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The pledges of the two main opposition parties prompt as many questions as they provide answers.

The spectre of an election once again stalks the nation. Pledges on the NHS and social care have bubbled out of the Labour and Liberal Democrat conferences. Conservatives gather this weekend: the Johnson government has already made voter-friendly announcements on hospital upgrades, AI and tech, and cash for social care.

The NHS is important to voters, and they are increasingly aware of the problems with social care. Although we’re yet to see full blown manifestos, the main opposition parties are jostling for position.

For the biggest difference between the Lib and Labour, look no further than the titles of the two publications released at their respective conferences. The Liberal Democrats produced a detailed 50-page policy paper: Save the NHS and Social Care by Stopping Brexit, while Labour have (so far) only published details of their vision for social care: Towards a National Care Service. The Liberal Democrats’ message is simple: it’s Brexit, stupid. Brexit in whatever form, is damaging to staffing and funding for the NHS and social care, so stop it.

Labour, with its own Brexit territory so muddy, is choosing instead to give a push to social care, stealing a march on Boris Johnson, who announced on the steps of Downing Street that he would ‘fix social care once and for all,’ but has yet to say how he intends to do this.

Labour say their vision for a National Care Service will be similar to the ‘free personal care’ provided in Scotland: the state provides funding for everyone over the age of 65 to get help with the basics, such as getting out of bed or going to the toilet. This will probably land well with the public, many of whom believe that social care is free at the point of use until they or a relative need care, and they learn the cruel truth. If their proposed model is similar to Scotland, it should more appropriately be called ‘some free personal care.’ Care home residents in Scotland receive £177 a week from the state, and a further £80 a week if they need nursing care. Actual care home fees are higher than this (average residential care home costs £798 a week) and there is still a means test to establish whether the state or individual picks up the shortfall. Bills can mount up catastrophically if people need care for many years. Labour acknowledges that there will have to be some sort of lifetime limit on care costs under their model. More detail is promised.

The ‘universal and free’ theme has popped up again in relation to prescription charges, with both opposition parties making pledges. Labour promise to scrap prescription charges in England: Shadow Secretary of State Jon Ashworth calls them a ‘tax on illness.’ The vast majority (just under 90%) of the 1 billion prescriptions dispensed each year go to patients who are exempt from the £9 charge. Nevertheless, the charges paid by those of working age generate more than £500 million a year: not insignificant. Opponents of prescription charges argue some people with chronic illnesses struggle to pay for regular medications, and cite modelling which shows that the cost of removing charges for certain conditions would be more than offset by savings to the NHS, which otherwise has to treat the effects of missed medication.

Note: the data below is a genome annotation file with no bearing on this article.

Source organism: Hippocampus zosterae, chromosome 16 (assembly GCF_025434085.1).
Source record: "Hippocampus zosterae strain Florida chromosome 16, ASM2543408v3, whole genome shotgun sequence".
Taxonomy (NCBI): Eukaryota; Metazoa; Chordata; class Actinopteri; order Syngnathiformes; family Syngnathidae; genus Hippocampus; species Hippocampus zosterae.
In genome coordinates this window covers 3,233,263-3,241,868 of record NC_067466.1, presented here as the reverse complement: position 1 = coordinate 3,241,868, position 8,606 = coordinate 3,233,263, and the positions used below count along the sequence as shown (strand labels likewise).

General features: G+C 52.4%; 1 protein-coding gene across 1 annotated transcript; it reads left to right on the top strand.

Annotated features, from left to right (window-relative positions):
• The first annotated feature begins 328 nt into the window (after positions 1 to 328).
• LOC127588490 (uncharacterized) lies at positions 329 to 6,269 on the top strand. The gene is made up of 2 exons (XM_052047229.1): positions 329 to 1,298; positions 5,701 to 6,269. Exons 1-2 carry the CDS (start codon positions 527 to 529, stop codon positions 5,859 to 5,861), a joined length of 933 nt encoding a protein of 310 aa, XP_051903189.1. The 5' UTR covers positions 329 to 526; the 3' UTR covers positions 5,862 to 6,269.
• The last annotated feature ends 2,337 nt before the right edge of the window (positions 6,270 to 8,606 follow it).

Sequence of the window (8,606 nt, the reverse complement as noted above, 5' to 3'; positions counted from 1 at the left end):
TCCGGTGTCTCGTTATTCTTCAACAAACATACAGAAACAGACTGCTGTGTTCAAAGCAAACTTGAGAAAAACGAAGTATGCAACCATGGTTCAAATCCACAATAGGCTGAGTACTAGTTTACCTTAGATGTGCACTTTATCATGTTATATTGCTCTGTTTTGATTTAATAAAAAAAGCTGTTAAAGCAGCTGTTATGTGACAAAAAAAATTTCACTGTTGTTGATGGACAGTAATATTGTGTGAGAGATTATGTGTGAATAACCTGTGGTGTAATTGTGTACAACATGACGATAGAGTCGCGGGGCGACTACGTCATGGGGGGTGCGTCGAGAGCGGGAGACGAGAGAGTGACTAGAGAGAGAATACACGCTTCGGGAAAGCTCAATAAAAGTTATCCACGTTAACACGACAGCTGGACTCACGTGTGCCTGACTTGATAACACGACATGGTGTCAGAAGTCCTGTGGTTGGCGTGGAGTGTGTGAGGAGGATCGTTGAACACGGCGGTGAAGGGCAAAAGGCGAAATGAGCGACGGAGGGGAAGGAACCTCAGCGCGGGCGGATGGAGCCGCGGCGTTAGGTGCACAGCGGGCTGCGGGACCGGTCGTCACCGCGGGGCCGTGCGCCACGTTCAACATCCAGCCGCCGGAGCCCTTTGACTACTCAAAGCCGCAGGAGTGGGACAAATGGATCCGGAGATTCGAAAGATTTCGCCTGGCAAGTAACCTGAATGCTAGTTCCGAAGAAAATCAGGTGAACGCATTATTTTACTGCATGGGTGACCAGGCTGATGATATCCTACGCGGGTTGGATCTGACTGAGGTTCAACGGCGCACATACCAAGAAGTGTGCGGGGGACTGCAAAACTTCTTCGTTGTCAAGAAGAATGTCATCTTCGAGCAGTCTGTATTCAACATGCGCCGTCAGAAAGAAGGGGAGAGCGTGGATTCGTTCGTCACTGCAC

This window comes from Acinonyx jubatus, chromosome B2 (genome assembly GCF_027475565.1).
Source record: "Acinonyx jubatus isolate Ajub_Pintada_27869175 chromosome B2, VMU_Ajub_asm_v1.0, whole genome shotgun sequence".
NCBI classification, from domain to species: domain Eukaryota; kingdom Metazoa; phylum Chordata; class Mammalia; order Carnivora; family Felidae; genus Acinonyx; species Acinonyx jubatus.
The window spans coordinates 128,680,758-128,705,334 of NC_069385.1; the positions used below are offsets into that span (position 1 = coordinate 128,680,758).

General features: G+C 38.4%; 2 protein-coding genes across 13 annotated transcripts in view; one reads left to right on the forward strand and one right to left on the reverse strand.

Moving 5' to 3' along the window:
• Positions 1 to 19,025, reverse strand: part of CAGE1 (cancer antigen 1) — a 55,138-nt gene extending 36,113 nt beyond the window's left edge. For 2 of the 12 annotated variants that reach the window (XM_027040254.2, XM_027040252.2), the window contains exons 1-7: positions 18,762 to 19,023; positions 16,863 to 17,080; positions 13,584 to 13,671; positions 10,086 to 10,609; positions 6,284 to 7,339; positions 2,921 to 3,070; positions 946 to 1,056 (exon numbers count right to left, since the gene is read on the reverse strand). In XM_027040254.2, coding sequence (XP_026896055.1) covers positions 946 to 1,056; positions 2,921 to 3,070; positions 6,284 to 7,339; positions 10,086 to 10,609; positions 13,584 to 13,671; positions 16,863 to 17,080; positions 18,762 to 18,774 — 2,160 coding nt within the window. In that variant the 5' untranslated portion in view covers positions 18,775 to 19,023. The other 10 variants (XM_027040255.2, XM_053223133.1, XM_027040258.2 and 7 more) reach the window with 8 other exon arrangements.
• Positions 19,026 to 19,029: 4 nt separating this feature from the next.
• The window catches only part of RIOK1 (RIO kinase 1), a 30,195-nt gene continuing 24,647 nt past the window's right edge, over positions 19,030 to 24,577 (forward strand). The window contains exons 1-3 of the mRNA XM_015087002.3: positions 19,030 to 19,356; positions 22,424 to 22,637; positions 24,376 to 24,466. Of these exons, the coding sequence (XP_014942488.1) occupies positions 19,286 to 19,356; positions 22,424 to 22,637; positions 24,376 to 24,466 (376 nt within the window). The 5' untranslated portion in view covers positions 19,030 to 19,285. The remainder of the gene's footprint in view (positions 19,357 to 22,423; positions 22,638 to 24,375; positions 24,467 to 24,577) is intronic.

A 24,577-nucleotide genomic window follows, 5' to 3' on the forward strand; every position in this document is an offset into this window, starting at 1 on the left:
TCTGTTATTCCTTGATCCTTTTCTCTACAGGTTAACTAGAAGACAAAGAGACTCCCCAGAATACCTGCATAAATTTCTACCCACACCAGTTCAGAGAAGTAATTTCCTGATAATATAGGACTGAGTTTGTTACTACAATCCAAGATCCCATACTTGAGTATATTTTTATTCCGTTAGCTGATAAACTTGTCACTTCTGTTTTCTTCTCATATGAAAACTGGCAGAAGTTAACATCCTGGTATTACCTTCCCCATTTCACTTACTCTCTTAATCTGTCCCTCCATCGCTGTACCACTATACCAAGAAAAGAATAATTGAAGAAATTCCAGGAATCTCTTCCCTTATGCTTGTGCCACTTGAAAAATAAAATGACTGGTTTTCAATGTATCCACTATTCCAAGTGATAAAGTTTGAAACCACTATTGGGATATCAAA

The Liberal Democrats believe that prescriptions should be free for all those with chronic conditions, including mental health, but stop short of promising free for all. This pledge is just one of many from the Liberal Democrats, none costed so far, that range from more upstream prevention, better mental health services, maximum waiting times for children’s mental health services, statutory respite breaks for carers, better care for long-term service users and more support for NHS and social care staff. Many of these proposals are hard to argue with. To fund these pledges the Liberal Democrats propose to increase income tax by 1p on the pound, which will raise £6 billion. This will have to stretch a long way: to fix the immediate crisis in social care, reverse the cuts to public health and more mental health services beyond what is already planned. Significantly, the Liberal Democrats provide no big proposals for fixing social care, a system widely acknowledged to be profoundly broken.

Both parties make promises to fix the workforce. Labour want to expand GP training places to 5,000 a year but as yet don’t have the detail on filling GP numbers while new GPs are being trained. Both parties want to reinstate nursing bursaries: Labour for all nurses; the Liberal Democrats for nursing specialties where there are shortages, such as mental health.

What is welcome is that both parties also flag their commitment to creating a healthier society. Labour want health in all policies, and action to reduce the conditions which condemn people ‘to becoming ill quicker and dying sooner,’ as Jon Ashworth put it. The Liberal Democrats also promise a cross-government target to reduce health inequalities and tackle the ‘social and economic drivers of poor health.’

Eyes will be on Manchester this weekend to see if the Conservatives wheel out more vote-pleasers on health and social care. Will their grand plan for social care be revealed? Will they pick up the opposition gauntlet on improving health or is the underwhelming prevention green paper it? Maybe don’t hold your breath too long…

Ruth Thorlby (@RThorlby) is Assistant Director of Policy at the Health Foundation.

This article was originally published in the HSJ on 24 September 2019.

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